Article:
“We’re growing, we’re getting better, we’re not discouraged, we won’t be discouraged,” said head coach Earl Watson, who suffered his worst loss at least in terms of margin of defeat since taking over the first of the month. “No matter what numbers throw out there or what happens, we understand the process and the journey. As long as we keep getting better, wins will take care of itself.”


– By the time the Thunder went to the foul line for the first time—Westbrook at 2:32 of the second quarter—the Suns had attempted 18 and made 15 free throws.

– Booker fouled out—his team-high third disqualification of the season—with 7:10 to play in the fourth quarter, finishing with six points (1-8 FG, 4-4 FT), three rebounds and four assists.

– Chandler and Dion Waiters earned double technical fouls with 6:13 to play in the third quarter; words were exchanged and teammates had to get in between the two.

– Morris and Serge Ibaka earned double technical fouls with 31.3 seconds to play in the first quarter; it was Morris’ second ‘T’ in as many games and sixth of the season.

– Brandon Knight (left adductor strain) missed his 10th straight game, Ronnie Price (toe surgery) his 17th; while Eric Bledsoe and T.J. Warren are out for the season.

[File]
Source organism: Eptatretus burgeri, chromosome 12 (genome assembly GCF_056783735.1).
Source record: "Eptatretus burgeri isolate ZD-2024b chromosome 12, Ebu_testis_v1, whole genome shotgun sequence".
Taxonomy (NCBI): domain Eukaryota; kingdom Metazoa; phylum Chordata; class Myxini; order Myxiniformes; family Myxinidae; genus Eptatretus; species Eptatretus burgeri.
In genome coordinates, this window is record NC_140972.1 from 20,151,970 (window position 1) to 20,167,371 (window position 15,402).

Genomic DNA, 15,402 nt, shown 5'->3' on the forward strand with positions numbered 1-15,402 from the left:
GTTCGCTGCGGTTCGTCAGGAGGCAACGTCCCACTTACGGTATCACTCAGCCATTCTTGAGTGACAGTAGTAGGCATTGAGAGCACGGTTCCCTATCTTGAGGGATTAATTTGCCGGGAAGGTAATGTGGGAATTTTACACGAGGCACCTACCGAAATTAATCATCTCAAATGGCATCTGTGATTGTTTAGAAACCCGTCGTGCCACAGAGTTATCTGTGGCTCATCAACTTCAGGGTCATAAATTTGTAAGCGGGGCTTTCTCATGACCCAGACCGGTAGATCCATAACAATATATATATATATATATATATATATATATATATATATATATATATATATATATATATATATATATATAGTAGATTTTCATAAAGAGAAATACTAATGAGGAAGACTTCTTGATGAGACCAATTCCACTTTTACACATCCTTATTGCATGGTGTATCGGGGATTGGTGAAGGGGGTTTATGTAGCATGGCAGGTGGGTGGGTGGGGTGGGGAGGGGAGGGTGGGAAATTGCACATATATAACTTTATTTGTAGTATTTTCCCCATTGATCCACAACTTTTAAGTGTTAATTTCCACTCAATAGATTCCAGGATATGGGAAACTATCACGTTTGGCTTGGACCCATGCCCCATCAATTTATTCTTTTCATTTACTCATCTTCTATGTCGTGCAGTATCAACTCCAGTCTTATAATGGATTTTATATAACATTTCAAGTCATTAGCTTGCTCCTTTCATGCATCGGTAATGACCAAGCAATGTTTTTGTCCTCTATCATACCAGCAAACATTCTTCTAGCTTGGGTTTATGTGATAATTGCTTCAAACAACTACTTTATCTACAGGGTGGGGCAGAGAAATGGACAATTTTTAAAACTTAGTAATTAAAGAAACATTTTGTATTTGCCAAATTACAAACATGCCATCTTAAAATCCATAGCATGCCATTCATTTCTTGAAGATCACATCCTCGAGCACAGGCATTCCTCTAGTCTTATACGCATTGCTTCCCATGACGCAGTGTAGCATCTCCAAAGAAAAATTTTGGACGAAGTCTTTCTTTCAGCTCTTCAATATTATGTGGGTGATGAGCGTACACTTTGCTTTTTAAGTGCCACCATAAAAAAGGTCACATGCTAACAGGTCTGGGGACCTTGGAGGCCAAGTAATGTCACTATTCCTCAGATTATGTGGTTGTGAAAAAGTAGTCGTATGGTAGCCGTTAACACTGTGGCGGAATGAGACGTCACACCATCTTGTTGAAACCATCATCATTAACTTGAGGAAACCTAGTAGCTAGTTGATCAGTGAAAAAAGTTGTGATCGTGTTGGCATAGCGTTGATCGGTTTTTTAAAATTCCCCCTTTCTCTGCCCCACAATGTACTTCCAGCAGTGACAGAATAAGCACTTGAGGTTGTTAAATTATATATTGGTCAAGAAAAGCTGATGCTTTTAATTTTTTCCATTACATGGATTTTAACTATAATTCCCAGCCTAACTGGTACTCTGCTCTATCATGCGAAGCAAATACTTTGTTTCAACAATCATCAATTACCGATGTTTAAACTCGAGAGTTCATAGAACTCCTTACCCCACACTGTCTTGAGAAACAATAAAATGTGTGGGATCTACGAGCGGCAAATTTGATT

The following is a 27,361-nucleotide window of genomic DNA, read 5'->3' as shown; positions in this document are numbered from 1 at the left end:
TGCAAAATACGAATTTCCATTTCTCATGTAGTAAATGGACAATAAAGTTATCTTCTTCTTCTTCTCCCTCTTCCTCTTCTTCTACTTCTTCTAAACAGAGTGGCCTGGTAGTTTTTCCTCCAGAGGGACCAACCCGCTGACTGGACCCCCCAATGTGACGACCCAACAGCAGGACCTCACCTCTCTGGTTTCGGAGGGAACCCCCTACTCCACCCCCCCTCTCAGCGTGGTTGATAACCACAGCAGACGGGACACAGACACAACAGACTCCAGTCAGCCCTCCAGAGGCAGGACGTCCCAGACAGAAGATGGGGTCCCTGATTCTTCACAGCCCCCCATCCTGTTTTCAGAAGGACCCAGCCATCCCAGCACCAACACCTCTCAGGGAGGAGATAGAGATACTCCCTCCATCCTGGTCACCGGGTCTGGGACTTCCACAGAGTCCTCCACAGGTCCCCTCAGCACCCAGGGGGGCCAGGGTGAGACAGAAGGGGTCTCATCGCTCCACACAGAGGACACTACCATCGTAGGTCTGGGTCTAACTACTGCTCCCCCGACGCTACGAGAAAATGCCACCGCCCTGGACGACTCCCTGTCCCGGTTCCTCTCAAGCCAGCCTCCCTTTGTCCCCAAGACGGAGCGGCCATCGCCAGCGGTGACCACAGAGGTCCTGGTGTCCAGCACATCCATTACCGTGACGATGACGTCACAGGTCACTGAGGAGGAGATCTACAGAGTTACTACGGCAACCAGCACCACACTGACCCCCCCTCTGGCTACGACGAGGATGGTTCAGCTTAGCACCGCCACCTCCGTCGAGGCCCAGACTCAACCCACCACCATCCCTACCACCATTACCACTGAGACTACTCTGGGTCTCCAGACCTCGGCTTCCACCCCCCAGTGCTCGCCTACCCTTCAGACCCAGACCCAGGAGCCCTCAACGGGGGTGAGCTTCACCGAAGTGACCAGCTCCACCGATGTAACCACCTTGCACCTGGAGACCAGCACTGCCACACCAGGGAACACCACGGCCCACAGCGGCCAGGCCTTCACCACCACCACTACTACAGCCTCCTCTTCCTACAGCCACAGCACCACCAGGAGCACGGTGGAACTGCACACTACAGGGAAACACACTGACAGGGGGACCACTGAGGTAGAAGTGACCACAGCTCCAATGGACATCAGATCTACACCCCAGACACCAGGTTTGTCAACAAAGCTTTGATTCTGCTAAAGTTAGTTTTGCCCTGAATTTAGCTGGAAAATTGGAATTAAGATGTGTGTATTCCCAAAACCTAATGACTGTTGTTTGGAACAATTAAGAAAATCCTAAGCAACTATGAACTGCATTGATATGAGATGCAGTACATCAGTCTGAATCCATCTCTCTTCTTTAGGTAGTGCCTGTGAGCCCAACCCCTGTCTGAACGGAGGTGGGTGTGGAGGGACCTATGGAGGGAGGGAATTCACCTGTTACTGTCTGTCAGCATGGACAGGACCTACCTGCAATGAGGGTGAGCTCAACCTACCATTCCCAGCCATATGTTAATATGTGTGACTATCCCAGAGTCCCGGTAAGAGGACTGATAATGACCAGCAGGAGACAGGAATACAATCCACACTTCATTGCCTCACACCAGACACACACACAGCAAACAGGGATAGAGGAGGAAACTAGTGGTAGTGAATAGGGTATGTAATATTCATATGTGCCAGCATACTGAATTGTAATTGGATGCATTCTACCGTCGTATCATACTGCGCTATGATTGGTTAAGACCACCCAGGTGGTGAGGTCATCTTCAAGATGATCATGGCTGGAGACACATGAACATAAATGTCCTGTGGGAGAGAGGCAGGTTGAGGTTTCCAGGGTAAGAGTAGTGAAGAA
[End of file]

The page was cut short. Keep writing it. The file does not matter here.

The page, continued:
– Watson faced the franchise that originally selected him with the 39th overall pick of the 2001 NBA Draft, when the Thunder were known as the Seattle Supersonics.

– With the trade deadline now 10 days away, scouts from nine different teams—Bucks, Bulls, Heat, Jazz, Nets, Pacers, Pelicans, Rockets and Warriors—were in attendance.


The fifth of five straight home games leading into the All-Star break will feature the world champion Golden State Warriors on Wednesday, Feb. 10. Tip-off is scheduled for 7 p.m. with pregame coverage beginning 30 minutes earlier on Arizona Sports 98.7 FM.

A Warriors victory will clinch the season series, which would be only their fourth in the past 20 seasons.

Golden State has won five straight in the series, winning the final three last season and twice this season, including the most recent meeting on Dec. 16 at Oracle Arena, 128-103. Klay Thompson scored 27 third-quarter points, part of a 46-point Warriors outburst in the period, one point shy of a Suns opponent record for points in a quarter.

Thompson finished with a Suns opponent season-high 43 points, making eight 3-pointers. Stephen Curry added 25 and Draymond Green had his second triple-double in two games against the Suns this season with 16 points, 11 rebounds, 10 assists and five steals.

Overall, the Suns are just 3-7 against the Warriors since 2013-14, one of only six teams to have won at least three games against Golden State in that time.